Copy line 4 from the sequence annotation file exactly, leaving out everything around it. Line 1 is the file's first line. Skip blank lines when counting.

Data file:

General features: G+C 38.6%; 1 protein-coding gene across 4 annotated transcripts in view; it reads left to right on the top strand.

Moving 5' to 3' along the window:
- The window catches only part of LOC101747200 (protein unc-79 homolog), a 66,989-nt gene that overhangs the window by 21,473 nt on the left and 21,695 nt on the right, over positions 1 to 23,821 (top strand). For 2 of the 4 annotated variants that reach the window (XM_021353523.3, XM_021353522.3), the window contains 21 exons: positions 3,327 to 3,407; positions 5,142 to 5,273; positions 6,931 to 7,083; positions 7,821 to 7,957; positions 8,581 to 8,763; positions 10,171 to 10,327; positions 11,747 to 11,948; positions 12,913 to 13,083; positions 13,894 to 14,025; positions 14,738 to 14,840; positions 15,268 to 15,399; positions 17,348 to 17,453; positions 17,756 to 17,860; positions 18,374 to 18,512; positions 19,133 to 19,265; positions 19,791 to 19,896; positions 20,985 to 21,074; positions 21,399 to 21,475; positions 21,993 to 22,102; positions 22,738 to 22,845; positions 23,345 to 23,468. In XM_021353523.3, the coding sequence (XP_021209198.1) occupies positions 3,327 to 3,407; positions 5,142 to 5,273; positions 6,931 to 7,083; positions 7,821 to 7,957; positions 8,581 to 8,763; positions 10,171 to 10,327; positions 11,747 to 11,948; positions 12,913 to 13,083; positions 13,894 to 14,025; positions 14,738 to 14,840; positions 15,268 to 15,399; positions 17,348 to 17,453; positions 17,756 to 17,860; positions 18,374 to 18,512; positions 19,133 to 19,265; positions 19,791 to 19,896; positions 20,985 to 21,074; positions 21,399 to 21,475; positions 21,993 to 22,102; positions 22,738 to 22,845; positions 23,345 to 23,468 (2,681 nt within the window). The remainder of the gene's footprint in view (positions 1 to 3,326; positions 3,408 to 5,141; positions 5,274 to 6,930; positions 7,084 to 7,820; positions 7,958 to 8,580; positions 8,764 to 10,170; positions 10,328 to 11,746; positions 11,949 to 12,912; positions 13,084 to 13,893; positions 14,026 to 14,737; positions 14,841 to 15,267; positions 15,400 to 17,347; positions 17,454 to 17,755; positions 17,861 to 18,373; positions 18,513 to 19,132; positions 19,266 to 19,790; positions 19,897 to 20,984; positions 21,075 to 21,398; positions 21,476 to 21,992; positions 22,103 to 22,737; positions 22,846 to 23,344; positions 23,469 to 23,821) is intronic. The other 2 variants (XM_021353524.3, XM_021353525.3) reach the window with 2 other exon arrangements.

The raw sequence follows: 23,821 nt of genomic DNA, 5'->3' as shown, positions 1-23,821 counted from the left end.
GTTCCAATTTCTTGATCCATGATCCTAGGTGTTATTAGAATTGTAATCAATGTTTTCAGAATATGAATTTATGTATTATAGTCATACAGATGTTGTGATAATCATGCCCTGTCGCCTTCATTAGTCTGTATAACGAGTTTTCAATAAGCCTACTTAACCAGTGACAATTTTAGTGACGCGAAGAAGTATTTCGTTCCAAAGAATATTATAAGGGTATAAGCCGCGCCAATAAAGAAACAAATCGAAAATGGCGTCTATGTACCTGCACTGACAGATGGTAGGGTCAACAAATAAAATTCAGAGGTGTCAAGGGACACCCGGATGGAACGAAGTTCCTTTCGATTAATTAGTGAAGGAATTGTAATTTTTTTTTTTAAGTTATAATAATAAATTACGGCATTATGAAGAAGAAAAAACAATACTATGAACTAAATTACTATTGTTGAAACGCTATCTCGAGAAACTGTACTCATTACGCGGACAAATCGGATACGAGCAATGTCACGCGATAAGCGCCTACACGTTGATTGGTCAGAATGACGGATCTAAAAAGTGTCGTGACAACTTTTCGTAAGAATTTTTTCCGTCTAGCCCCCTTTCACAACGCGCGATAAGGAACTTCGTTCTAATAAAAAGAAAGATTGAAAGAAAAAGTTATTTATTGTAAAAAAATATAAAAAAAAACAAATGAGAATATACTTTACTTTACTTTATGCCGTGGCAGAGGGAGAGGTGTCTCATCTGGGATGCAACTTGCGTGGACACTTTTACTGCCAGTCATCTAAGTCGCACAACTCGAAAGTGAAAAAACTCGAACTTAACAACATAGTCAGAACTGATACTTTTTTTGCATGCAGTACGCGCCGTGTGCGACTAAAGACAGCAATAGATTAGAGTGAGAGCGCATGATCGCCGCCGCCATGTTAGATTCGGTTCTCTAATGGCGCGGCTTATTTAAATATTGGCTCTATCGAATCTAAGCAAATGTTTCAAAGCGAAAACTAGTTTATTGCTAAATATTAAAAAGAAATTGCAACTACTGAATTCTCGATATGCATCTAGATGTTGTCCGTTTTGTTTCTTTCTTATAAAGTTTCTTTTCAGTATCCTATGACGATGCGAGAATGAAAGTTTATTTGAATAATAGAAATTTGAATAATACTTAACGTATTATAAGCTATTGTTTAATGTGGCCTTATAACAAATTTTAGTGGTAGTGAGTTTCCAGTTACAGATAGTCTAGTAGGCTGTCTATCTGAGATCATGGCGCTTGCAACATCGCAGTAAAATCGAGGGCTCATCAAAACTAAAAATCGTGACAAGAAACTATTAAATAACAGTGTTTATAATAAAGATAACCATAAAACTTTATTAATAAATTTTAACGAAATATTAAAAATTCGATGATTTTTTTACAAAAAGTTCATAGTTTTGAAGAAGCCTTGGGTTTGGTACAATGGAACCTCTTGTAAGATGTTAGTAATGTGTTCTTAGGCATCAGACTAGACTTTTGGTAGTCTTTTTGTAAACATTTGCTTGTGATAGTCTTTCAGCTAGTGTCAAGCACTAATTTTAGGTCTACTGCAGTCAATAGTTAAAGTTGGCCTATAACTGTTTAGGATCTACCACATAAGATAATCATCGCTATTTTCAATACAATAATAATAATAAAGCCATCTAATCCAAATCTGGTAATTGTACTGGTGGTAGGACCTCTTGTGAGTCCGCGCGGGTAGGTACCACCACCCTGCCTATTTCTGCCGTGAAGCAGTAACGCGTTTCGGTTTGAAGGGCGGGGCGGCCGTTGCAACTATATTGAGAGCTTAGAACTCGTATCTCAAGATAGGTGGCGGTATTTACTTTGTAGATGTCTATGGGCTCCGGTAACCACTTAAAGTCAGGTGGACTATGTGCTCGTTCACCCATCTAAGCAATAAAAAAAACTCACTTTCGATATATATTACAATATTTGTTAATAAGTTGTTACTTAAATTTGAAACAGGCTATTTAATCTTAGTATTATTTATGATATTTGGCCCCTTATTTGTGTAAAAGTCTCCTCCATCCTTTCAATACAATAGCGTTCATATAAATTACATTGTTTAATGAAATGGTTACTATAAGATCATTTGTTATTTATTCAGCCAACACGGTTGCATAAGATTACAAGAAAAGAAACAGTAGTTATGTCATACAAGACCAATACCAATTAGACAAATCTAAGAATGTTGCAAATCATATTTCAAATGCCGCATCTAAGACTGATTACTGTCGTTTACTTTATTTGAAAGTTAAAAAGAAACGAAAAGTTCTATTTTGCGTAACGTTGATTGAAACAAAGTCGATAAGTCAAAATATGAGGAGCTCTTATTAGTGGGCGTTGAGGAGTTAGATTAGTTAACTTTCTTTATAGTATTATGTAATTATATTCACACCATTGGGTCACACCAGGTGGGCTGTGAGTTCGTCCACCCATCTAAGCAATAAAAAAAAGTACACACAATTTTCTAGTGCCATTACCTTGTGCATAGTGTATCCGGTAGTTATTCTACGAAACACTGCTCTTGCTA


The raw sequence follows: 23,821 nt of genomic DNA, 5'->3' as shown, positions 1-23,821 counted from the left end.